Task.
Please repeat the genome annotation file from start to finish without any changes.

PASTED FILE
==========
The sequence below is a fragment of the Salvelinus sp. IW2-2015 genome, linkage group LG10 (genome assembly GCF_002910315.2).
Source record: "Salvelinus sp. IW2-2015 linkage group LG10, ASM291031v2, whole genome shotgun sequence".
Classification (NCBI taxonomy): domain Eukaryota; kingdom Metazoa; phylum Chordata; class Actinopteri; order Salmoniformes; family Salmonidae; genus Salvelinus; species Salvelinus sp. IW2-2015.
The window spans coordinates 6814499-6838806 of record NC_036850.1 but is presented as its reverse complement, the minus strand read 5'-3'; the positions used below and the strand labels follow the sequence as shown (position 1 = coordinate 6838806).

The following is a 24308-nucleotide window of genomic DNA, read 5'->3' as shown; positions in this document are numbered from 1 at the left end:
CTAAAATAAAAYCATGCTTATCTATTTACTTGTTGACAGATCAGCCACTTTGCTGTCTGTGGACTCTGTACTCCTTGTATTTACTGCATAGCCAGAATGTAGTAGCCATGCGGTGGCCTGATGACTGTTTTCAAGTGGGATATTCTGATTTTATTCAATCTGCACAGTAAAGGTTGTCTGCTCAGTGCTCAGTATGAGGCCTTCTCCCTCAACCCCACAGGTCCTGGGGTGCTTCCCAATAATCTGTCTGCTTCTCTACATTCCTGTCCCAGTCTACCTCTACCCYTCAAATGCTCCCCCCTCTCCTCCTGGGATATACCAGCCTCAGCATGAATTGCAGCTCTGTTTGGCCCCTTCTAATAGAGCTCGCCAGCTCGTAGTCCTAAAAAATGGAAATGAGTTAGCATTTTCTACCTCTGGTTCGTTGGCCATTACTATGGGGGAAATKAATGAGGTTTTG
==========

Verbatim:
The sequence below is a fragment of the Salvelinus sp. IW2-2015 genome, linkage group LG10 (genome assembly GCF_002910315.2).
Source record: "Salvelinus sp. IW2-2015 linkage group LG10, ASM291031v2, whole genome shotgun sequence".
Classification (NCBI taxonomy): domain Eukaryota; kingdom Metazoa; phylum Chordata; class Actinopteri; order Salmoniformes; family Salmonidae; genus Salvelinus; species Salvelinus sp. IW2-2015.
The window spans coordinates 6814499-6838806 of record NC_036850.1 but is presented as its reverse complement, the minus strand read 5'-3'; the positions used below and the strand labels follow the sequence as shown (position 1 = coordinate 6838806).

The following is a 24308-nucleotide window of genomic DNA, read 5'->3' as shown; positions in this document are numbered from 1 at the left end:
CTAAAATAAAAYCATGCTTATCTATTTACTTGTTGACAGATCAGCCACTTTGCTGTCTGTGGACTCTGTACTCCTTGTATTTACTGCATAGCCAGAATGTAGTAGCCATGCGGTGGCCTGATGACTGTTTTCAAGTGGGATATTCTGATTTTATTCAATCTGCACAGTAAAGGTTGTCTGCTCAGTGCTCAGTATGAGGCCTTCTCCCTCAACCCCACAGGTCCTGGGGTGCTTCCCAATAATCTGTCTGCTTCTCTACATTCCTGTCCCAGTCTACCTCTACCCYTCAAATGCTCCCCCCTCTCCTCCTGGGATATACCAGCCTCAGCATGAATTGCAGCTCTGTTTGGCCCCTTCTAATAGAGCTCGCCAGCTCGTAGTCCTAAAAAATGGAAATGAGTTAGCATTTTCTACCTCTGGTTCGTTGGCCATTACTATGGGGGAAATKAATGAGGTTTTG